New City Report: What You Should Know

Mayor de Blasio just released the latest installment of One City Built to Last: the report of the Technical Working Group (TWG). Comprised of industry stakeholders including Urban Green, the TWG has been advising the City on building energy reductions since February of last year.

In the grand tradition of City sustainability reports, tons of work went into this. A third-party consultant performed extensive building and carbon modeling, including an analysis of potential retrofit measures. The report examines issues ranging from retrofits to new construction to barriers to green building. Kudos to the hardworking staff in the Mayor’s Office of Sustainability – and hopefully they’ll be able to catch up on some much-needed sleep!

As with every negotiation, not all TWG participants were happy with the outcome. For example, the inclusion of mandatory retrofits in the report was an unexpected change, catching many by surprise. But progress is being made.

Right now the report’s legislative recommendations are just that. All would need to be approved by City Council to become law. Here are the highlights:

Highlights from the NYC Technical Working Group Report

  1. Proposed mandatory retrofits. The report proposes fixes to steam distribution systems and five other types of retrofits. The City says it will work with a range of entities to identify new financing and incentives to help building owners cover the costs. The retrofits would include closing vents over elevator shafts, a cost-effective energy saver highlighted in Urban Green’s Spending Through the Roof report.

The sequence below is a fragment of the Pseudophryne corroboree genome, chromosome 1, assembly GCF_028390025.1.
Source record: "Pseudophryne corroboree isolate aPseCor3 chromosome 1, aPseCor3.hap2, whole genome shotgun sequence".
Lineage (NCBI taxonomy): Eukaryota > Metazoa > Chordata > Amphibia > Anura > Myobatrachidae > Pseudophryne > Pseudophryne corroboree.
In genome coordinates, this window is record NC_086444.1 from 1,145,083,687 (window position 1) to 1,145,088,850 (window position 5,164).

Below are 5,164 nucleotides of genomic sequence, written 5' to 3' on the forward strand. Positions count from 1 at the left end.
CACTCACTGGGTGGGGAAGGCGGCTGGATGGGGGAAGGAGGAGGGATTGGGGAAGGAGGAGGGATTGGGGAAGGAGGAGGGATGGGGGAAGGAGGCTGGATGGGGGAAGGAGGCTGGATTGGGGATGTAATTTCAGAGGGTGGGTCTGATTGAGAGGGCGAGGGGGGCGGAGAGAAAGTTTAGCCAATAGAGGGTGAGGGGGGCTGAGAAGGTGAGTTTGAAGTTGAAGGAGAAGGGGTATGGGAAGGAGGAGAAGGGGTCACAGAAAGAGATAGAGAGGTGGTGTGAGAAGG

2. Benchmarking, retro-commissioning, and lighting upgrade requirements would be extended to more buildings. Right now these core portions of the Greener, Greater Buildings Plan apply only to buildings over 50,000 square feet. Extending them to buildings 25,000-50,000 square feet would capture another 9% of the city’s square footage. In addition, current requirements to upgrade lighting in office spaces over 10,000 square feet (Local Law 88) would be lowered to capture spaces half that size.
  3. The City endorsed energy targets in the code. A focus on energy targets, rather than endless component-by-component requirements, is the norm in other leading jurisdictions. (Find out more in our report, Worldwide Lessons.) This approach can simplify compliance while allowing more design flexibility. One of the toughest issues will be figuring out a metric that eliminates energy waste without penalizing any specific tenant uses. For instance, some industry leaders have warned that setting a simple per-square-foot energy cap could drive energy-intensive tenants such as banking across the river to New Jersey.
  4. The City has already taken some big 80x50 steps. Major legislation enacted last month requires city-funded construction to reduce energy use 50% from the NYC average starting 2017, and achieve LEED Gold in most cases. It also sets aggressive limits on energy use per square foot, which apply in 2030. Read our detailed summary here. The Retrofit Accelerator is another important piece of the City’s leadership.
  5. There will be a sequel. The City will establish a “Code Advisory Committee” to work through many of the outstanding technical issues, including code language. Coming to a large conference room near you!

NYC Technical Working Group Report